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Court Cases Bring Nazi, Stasi Crimes to Life

The past has bubbled up again this week in the trials of three men accused of murder. One, a 93-year-old Nazi officer, the other two, commanders in East Germany's secret police.


The legacy of the past

Germany’s violent past has made a very public appearance this week in two court cases taking place in Hamburg and Berlin examining the crimes of a former Nazi SS officer and two former East German Stasi commanders.

All three are accused of committing murder. The East German border guards allegedly shot a West German activist on the border as he tried dismantling a mine on the East-West border. Former head of the Nazi Security Service Friedrich Engel, 93, stands accused of ordering the execution of 59 Italian prisoners in 1944.

For the relatives of those killed the trials offer an opportunity to close a painful chapter. For those accused, they present a confrontation with a bitter and violent past. For Germany, they offer both.

Almost 60 years after WWII and 13 years after the fall of communist East Germany, the trials are evidence the country still has a lot to work through. To aid in the reevaluation of the past, the country has set up commissions and organizations charged with illuminating past crimes of the Nazi and communist East German era.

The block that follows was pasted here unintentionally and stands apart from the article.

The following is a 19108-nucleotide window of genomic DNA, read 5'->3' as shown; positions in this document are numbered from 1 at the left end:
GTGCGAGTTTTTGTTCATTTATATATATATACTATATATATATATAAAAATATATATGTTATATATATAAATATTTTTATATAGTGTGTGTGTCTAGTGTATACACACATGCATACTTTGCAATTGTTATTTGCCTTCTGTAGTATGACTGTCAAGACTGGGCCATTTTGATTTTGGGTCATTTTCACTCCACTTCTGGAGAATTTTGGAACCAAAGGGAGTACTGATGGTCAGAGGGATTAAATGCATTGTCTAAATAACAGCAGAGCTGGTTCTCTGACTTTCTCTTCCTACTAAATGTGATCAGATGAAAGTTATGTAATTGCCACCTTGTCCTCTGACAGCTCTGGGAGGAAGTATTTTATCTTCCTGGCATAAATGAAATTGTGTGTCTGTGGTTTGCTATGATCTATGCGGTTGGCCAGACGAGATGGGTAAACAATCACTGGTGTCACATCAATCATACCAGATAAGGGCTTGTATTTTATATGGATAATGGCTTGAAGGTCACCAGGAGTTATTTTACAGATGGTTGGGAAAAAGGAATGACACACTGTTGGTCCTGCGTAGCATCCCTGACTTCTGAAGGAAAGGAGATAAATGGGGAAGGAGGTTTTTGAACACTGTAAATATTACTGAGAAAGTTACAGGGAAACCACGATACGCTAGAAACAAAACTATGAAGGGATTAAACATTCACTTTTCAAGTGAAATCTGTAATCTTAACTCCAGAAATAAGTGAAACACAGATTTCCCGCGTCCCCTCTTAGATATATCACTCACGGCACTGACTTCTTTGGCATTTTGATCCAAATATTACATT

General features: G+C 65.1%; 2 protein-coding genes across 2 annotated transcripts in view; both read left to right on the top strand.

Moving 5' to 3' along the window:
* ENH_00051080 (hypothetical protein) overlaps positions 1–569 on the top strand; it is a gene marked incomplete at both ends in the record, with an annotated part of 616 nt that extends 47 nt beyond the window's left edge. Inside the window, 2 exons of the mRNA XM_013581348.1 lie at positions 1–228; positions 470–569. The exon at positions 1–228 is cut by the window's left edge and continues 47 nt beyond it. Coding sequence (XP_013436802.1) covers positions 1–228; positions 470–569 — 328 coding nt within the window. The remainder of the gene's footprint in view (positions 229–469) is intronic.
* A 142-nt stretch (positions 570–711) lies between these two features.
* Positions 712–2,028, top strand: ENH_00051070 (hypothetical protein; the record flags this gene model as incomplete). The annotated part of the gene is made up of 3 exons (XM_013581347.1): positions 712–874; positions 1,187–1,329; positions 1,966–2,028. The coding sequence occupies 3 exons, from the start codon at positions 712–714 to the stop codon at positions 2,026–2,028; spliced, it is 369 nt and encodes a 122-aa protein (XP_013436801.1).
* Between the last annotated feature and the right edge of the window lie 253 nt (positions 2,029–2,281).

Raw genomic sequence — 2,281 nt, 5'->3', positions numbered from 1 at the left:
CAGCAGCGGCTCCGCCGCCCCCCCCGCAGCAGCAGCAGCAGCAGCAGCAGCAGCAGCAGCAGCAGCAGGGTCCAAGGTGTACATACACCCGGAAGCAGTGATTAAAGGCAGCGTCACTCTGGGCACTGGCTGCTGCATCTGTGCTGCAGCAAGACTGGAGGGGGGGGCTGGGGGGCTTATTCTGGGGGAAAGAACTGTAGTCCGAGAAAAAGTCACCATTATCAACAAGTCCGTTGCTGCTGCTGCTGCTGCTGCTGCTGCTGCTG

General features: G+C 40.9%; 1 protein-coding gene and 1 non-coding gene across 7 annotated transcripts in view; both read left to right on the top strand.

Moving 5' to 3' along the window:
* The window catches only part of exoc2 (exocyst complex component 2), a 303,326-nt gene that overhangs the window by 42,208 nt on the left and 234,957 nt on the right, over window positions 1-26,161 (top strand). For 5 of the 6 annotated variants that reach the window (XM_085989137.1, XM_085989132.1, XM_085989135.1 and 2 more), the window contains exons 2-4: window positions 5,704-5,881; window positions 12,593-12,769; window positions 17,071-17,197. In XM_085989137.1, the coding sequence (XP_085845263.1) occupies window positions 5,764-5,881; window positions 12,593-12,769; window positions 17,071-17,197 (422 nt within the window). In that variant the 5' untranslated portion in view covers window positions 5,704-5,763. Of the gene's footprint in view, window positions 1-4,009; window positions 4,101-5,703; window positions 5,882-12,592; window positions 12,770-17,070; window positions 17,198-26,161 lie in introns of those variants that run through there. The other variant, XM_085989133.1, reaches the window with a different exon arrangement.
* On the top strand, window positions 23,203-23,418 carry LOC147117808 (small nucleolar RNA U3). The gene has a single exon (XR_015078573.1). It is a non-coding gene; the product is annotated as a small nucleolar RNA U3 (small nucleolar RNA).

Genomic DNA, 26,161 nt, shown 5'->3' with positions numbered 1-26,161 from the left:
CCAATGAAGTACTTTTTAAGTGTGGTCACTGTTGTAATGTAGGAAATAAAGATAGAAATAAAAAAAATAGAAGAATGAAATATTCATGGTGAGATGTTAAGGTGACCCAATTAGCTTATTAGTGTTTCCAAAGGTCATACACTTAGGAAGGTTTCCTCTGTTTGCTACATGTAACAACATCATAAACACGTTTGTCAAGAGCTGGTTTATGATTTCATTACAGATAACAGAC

Investigating the vilest crimes for more than 40 years

The oldest of these, Germany’s Nazi Crime Authority first began work in 1958. Since then, they have investigated more than 100,000 Nazi war crimes cases. More than 6,500 of those have resulted in convictions and sentences.

The investigations don’t look to end anytime soon, said authority head Kurt Schrimm.

"If you would have asked me three years ago, I would have said with assurance that the time has past," Schrimm said in an interview with Süddeutsche Zeitung. Now, Schrimm says there are at least 20 cases still to be prosecuted, not including Engel.

The process is a painful for Germans, who are faced with the legacy of their horrific past on a daily basis. Painful, but necessary.

"We show the victims and their relatives that their fate matters to us," Schrimm said of the Nazi prosecutions. "And we show society that no one who committed serious or the most serious crimes can be removed of their guilt or responsibility."

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